How To Travel The World as a Digital Nomad Family!
April 01, 2009
Recently we were featured on Dell's Digital Nomad site discussing how we do our extended international travel as a family, with a focus on meeting educational and social needs. I am going to re-post it here for our readers who did not get to see it.
We are a very ordinary family and we are into our
third year of an open-ended world tour, living well and traveling to
four continents, 29 countries and over 75,000 miles while living on
$25K a year! Today, one can live and school anywhere in the world and
all you need is a laptop (or three in our case). We have found that it
is easier, cheaper and more rewarding than most people realize, so we
want everyone to know that.
We did not set out to be trail blazers, but we seem to be doing this
longer than any other family and we have learned a lot along the way
that we are more than happy to share. We did not expect so much
interest in our journey, but then we recently read that 70 percent of
families would like to do extended world travel. Thus, we realized that
we already know a lot of the keys for living that dream and want to
support it for others.
We are thrilled that we have inspired others to go for their own
journey and see this trend toward digital nomadic living increasing in
these turbulent economic times. Families have different needs and
concerns than singles or couples do when it comes to a digital nomadic
One of our main reasons for our world tour was to educate our child.
We have found that there is no better educational opportunity for
tomorrow’s global citizen of the 21st century. There are many obvious
advantages of life as a field trip and the world as one’s classroom,
and we have been astounded by the incredibly beautiful sights and
generous, kind people that we have met.
There are also simply amazing educational opportunities online that
supports our daughter’s education. Little did we know when we began,
but education is going through a major shift now and in our searching
for answers, we have met and collaborated with some of the best
educational innovators on the planet.
My daughter was five when we began and just turned eight this fall,
so she does not spend much time on the laptop yet, but as a digital
native, she will be doing more and more of her work there. Even now she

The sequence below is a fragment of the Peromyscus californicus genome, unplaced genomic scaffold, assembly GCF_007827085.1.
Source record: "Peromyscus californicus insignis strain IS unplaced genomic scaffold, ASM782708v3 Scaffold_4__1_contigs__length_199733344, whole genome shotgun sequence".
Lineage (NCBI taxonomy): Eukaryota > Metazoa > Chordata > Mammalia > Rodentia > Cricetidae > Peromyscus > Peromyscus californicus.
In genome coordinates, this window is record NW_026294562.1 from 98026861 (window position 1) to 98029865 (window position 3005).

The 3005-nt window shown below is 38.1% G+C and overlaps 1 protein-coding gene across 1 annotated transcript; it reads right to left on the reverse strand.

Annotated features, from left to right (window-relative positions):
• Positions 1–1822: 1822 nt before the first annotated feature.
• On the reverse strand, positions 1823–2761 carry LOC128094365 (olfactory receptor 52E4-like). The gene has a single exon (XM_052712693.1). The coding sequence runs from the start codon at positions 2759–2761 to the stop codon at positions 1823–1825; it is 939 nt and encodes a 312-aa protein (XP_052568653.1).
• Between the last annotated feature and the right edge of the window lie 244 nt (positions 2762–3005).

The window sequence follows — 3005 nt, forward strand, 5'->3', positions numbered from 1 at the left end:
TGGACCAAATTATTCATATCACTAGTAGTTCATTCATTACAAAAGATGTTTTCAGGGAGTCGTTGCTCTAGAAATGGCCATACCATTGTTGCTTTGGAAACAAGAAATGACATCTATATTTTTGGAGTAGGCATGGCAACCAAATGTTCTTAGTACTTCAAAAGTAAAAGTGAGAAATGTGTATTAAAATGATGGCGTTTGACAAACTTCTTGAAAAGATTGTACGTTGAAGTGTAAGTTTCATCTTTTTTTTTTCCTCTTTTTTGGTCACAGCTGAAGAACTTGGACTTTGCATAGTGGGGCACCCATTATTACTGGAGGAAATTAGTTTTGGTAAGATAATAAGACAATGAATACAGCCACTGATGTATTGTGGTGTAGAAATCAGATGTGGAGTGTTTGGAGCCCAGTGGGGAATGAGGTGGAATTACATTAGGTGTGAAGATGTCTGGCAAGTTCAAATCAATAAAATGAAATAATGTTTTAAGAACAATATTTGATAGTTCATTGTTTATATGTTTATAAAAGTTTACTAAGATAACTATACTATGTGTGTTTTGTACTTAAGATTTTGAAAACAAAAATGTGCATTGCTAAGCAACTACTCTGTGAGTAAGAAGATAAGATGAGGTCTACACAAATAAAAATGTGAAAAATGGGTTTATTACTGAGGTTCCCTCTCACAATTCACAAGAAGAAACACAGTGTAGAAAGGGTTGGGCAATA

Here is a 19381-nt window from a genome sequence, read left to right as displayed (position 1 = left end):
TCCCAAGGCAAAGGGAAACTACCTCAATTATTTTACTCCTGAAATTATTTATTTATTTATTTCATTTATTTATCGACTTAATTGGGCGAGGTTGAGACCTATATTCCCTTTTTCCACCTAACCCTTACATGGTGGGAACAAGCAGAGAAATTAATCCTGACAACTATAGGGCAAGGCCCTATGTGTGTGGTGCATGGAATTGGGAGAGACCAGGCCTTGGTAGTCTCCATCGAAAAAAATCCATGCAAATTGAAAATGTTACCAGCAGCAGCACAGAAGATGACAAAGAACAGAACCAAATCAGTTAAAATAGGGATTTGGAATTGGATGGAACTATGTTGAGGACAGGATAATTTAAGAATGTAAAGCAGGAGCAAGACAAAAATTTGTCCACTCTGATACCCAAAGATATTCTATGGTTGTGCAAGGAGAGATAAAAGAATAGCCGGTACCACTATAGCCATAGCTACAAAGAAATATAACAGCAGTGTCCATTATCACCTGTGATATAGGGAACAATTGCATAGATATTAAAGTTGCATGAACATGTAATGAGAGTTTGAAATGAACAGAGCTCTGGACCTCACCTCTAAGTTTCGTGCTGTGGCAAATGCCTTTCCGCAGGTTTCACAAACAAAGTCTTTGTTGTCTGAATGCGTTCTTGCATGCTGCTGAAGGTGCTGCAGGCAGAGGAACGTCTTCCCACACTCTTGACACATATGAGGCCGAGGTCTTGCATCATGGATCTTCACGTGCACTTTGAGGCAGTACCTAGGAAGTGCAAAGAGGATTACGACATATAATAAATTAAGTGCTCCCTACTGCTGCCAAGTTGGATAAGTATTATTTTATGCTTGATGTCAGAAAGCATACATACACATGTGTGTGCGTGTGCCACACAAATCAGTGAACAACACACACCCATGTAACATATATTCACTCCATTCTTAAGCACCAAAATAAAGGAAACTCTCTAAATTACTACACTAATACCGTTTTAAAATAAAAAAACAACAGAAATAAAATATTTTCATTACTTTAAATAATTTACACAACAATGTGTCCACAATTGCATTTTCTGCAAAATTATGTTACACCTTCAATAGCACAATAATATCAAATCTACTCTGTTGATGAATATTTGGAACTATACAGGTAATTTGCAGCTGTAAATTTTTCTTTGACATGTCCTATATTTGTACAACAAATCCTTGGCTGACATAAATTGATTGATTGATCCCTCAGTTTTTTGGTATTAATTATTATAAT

takes her piano lessons in Spain via live Skype webcam with a teacher
She loves e-libraries, does some of her home-schooling on the
computer, talks to family and friends at home using her webcam, has her
own blog, and is taking a course this semester with John Hopkins University’s CTY program online with kids from around the country. She has even been interviewed by school kids in Boston live via Skype webcam calls!
We also do volunteer work by taking disadvantaged school kids (from
Harlem, South Bronx etc ) with us virtually through an award winning
non-profit called ReachTheWorld. (Please feel free to donate to this fantastic program and tell them that Soultravelers3 from the Journey to Europe sent you!).
Our daughter was a full participant in the Powerpoint presentation
when we met the kids in person at their schools and she helps with the
journals and live chats as well. She helps a great deal with the
planning of our trip and is a master now at maps plus a multitude of
subway and bus routes from cities around the world. It is astonishing
that this child who had never taken a bus before we left, is now an
expert on travel by freighter ship, train, buses, sailboats, ferries,
horses, bikes, hiking, camels and more!
One of the highlights for her when she rode in on a camel into the
Sahara in Morocco at the age of six and played a violin concert for 60 Berber children who had never seen a violin and who live without running water.
I never imagined that a middle-aged mom like me with mobility
challenges could do a camel trek deep into the Sahara with my family
via independent travel, but it turned out to be a great blessing as so
much of our trip has been.
If you have ever dreamed about extended travel with your family, I
am here to be a witness to let you know that it can be done and
extraordinary things can happen to very ordinary people. The hardest
part is making that choice, the rest is easy!
Oh, and one hazard of this world digital nomad life is you some
times end up with bad haircuts, so sorry we don’t look our best in the
One learns to be ever flexible on the road and little things like
colds and bad haircuts,thus they can’t stop us from getting the message